Enroll in this boarding school thriller about a group of prep school elites who would kill to get into the college of their dreams...literally.
"The Plastics meet the Heathers in this murder mystery about ruthless Ivy League ambition." -Kirkus Reviews
Everyone knows the Ivies: the most coveted universities in the United States. Far more important are the Ivies. The Ivies at Claflin Academy, that is. Five girls with the same mission: to get into the Ivy League by any means necessary. I would know. I'm one of them. We disrupt class ranks, club leaderships, and academic competitions...among other things. We improve our own odds by decreasing the fortunes of others. Because hyper-elite competitive college admissions is serious business. And in some cases, it's deadly.
Alexa Donne delivers a nail-biting and timely thriller about teens who will stop at nothing to get into the college of their dreams. Too bad no one told them murder isn't an extracurricular.
An Excerpt fromThe Ivies
Today, half the seniors at Claflin Academy will die.
On the inside, that is.
A hundred kids will obsessively refresh their emails and portals so a dancing bulldog, or a tiger, or whatever mascot represents all their hopes and dreams for the future can tell them:
Welcome to Harvard, class of 2025!
We regret to inform you that we must crush all your hopes and dreams. . . .
Or at least that’s what we interpret. It’s early decision day, and hearts are going to break.
Then heads will roll.
College admissions is always a heady mix of longing, desperation, and rage. Claflin kids are quick to the rage part. How dare they reject me?! Don’t they know who I am?!
Me? I am nobody. My mother isn’t a senator; my dad isn’t a high-priced corporate lawyer. No one in my family has won a Pulitzer or an Oscar. And I’m certainly no prodigious math or music scholar. Nice SAT word, though, right?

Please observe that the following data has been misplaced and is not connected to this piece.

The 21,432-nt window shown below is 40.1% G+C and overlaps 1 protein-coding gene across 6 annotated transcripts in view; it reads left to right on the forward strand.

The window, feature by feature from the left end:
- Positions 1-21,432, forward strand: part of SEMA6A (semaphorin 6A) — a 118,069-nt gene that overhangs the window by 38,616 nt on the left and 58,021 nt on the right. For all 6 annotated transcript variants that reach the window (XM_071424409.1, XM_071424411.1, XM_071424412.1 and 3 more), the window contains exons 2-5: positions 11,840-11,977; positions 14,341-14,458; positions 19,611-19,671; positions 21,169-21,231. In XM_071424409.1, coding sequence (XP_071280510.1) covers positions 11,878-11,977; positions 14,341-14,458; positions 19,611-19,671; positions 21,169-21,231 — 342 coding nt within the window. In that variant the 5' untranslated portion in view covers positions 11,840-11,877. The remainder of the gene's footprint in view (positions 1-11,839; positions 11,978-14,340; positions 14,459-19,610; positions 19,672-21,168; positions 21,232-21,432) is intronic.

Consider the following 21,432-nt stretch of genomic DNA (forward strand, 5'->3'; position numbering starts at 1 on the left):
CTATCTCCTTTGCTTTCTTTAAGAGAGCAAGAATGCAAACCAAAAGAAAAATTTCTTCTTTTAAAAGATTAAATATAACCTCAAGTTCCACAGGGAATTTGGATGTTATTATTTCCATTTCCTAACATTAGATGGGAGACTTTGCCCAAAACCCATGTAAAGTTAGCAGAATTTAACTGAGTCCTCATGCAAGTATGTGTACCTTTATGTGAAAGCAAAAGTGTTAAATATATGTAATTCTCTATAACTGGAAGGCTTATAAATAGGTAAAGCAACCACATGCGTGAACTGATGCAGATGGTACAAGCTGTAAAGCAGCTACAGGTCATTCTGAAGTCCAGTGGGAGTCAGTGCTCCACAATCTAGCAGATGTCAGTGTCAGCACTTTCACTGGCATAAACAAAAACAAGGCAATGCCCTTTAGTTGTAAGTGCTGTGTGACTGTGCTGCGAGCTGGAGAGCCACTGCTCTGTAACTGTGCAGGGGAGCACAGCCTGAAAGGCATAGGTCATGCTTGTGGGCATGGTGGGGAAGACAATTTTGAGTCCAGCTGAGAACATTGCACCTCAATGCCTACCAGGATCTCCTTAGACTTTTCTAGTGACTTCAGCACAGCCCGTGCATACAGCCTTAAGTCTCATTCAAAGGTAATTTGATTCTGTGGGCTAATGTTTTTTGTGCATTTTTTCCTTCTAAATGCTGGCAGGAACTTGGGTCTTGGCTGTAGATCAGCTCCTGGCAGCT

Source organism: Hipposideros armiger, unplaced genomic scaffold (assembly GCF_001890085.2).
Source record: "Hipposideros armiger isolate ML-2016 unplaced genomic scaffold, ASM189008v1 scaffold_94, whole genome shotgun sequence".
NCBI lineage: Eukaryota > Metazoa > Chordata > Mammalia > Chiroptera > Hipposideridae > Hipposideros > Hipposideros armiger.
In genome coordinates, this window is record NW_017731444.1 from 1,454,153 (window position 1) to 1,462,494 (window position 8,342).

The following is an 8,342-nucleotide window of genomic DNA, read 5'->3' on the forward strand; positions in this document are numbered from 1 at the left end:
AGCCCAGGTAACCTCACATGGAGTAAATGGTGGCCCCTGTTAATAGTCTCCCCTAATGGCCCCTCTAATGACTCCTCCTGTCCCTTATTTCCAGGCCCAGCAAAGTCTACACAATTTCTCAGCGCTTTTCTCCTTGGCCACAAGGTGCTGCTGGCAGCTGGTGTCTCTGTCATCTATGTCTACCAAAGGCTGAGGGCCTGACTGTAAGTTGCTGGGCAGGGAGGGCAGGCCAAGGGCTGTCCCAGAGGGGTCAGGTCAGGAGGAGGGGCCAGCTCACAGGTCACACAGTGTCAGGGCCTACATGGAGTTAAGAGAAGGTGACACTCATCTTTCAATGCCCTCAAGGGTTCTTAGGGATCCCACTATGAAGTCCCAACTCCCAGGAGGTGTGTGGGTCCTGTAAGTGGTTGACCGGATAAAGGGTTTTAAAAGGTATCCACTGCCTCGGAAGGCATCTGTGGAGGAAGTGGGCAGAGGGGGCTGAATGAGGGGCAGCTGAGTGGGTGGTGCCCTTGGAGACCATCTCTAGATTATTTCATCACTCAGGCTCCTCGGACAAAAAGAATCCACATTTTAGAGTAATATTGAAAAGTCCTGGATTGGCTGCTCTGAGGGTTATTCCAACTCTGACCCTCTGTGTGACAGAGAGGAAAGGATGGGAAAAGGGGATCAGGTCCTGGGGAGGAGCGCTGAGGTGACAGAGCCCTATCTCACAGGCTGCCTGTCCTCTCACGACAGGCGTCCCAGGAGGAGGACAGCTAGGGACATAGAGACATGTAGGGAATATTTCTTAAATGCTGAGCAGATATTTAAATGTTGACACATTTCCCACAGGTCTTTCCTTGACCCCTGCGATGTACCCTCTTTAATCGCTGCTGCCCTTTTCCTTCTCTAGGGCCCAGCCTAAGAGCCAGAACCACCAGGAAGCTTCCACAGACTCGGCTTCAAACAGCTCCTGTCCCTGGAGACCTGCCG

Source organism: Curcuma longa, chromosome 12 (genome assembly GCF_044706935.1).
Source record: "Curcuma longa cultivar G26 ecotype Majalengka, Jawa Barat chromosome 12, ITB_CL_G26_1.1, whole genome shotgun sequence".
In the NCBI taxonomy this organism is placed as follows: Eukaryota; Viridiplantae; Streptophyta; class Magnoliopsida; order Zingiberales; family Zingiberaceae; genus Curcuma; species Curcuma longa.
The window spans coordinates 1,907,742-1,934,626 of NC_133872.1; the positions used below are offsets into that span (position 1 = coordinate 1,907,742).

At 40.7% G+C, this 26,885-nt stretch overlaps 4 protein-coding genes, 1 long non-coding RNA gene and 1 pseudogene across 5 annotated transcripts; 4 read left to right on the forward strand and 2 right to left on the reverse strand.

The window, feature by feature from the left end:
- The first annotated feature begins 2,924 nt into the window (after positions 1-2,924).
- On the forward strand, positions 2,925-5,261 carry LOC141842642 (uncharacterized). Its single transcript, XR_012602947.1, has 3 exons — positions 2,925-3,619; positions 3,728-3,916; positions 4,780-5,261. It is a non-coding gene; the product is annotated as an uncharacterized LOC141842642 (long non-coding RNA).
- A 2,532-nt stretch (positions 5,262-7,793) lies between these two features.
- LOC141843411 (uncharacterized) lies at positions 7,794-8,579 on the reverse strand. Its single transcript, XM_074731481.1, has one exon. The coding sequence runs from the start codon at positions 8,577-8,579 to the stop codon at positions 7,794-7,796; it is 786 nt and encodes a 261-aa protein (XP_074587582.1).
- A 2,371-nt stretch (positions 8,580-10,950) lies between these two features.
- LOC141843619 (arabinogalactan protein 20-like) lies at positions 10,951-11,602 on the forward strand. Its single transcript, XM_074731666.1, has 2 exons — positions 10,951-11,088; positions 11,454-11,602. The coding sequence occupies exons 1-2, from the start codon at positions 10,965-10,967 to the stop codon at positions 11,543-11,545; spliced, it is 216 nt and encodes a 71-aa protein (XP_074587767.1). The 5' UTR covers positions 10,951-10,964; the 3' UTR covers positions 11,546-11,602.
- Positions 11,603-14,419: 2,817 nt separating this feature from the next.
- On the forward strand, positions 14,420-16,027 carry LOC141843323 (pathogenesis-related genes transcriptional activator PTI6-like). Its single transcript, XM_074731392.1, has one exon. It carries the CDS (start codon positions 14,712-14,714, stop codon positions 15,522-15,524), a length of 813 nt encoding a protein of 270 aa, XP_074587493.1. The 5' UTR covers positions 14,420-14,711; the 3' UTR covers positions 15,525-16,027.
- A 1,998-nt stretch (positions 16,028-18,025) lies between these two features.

I had to take the test three times, but I finally cracked 1400. I lied about my score, of course, pretending my first try had netted a comfortable 1520, and the other two times were to get a perfect score. The Ivies think I landed a 1550 and called it a day--more than good enough for Penn. My real score is my secret shame.
But at least I know I’m not the only kid at Claflin lying about their application. You can’t doctor test scores--colleges get them directly from the testing companies. But everything else?
My peers lie about the stuff that colleges don’t bother to check. Like the clubs they founded and are president of, awards and honors won, that sort of thing. Last year a Claflin senior, Chelsea Cunningham, copied another girl’s résumé down to the letter. She got away with it because the student she copied was accepted to Dartmouth early decision. So when Chelsea’s app showed up, Princeton didn’t have two applications from two different girls both claiming to be the president of Model UN, and a summer intern for the Boston Globe newspaper, and the recipient of a Scholastic Gold Key Award for Novel Writing. Sloppiness gives colleges a reason to make phone calls to high school counselors. It’s how you get caught.